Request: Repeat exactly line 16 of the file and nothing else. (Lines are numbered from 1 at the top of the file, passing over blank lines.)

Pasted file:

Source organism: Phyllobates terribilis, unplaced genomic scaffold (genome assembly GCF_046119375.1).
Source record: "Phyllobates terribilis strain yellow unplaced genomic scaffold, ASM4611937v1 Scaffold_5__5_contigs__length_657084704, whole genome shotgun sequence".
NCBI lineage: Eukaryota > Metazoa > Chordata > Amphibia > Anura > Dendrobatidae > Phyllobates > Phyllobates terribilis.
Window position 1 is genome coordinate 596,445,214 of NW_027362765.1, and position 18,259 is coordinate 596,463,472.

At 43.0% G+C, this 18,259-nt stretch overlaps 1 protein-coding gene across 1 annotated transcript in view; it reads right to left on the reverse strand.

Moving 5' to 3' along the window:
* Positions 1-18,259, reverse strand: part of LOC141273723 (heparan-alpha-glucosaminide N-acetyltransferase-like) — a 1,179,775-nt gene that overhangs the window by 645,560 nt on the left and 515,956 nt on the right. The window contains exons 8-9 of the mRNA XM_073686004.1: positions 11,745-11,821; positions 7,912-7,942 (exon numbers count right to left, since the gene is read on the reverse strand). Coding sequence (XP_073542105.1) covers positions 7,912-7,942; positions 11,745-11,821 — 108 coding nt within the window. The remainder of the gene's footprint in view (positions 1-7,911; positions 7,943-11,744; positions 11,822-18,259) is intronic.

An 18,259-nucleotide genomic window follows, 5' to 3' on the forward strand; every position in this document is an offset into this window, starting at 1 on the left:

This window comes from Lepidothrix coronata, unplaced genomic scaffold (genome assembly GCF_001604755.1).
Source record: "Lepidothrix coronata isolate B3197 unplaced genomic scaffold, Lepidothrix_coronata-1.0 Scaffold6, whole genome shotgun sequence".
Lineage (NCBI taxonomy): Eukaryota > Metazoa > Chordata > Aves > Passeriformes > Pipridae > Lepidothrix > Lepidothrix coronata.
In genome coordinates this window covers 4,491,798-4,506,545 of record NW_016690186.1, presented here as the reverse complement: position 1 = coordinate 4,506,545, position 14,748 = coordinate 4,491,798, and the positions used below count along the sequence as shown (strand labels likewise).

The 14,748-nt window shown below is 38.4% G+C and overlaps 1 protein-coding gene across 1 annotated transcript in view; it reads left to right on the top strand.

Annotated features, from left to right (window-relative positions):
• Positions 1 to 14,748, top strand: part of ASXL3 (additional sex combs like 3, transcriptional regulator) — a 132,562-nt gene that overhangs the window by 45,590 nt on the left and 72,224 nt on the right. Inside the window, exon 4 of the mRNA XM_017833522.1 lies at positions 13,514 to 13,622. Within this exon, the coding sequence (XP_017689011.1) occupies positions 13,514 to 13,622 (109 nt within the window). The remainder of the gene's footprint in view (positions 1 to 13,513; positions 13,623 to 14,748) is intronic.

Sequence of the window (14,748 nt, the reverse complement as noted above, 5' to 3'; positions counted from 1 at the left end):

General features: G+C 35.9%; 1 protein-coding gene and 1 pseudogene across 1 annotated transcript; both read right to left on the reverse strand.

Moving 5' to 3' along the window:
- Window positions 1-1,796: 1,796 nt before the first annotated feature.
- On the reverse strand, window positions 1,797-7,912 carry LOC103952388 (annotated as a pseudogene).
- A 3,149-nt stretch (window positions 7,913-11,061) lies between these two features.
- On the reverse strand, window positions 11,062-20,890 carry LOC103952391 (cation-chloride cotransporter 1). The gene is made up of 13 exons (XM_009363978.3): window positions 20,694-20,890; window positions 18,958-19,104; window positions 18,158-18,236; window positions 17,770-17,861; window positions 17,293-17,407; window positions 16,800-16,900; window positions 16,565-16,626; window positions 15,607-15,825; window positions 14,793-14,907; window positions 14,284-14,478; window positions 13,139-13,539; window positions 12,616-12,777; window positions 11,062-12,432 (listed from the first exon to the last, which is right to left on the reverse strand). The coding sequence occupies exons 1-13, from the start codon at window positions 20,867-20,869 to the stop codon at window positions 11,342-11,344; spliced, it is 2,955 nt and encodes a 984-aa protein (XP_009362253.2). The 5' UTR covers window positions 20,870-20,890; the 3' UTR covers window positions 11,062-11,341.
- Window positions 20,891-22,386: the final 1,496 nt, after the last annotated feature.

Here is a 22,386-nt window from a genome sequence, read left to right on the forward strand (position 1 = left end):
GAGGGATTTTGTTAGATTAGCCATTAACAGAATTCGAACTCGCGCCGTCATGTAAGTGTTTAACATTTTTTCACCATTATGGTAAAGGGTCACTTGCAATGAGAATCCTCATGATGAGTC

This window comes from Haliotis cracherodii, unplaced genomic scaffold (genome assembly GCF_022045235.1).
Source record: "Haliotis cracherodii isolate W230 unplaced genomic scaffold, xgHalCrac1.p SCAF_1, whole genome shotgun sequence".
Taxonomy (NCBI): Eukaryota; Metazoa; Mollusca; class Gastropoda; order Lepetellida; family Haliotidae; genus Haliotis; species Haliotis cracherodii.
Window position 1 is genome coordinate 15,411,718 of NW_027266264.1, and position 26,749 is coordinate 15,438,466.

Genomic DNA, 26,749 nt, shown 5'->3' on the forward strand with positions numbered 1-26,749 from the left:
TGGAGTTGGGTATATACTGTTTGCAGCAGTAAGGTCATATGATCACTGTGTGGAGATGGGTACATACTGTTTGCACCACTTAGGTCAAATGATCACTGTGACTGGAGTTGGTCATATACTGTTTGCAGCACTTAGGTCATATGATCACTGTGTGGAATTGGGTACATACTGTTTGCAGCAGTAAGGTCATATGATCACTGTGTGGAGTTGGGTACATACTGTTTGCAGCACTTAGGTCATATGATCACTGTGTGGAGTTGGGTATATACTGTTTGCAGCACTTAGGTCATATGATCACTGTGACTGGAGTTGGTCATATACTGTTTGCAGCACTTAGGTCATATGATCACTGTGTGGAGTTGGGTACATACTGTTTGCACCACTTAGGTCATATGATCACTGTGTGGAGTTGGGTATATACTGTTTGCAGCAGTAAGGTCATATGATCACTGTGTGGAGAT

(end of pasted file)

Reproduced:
Sequence of the window (14,748 nt, the reverse complement as noted above, 5' to 3'; positions counted from 1 at the left end):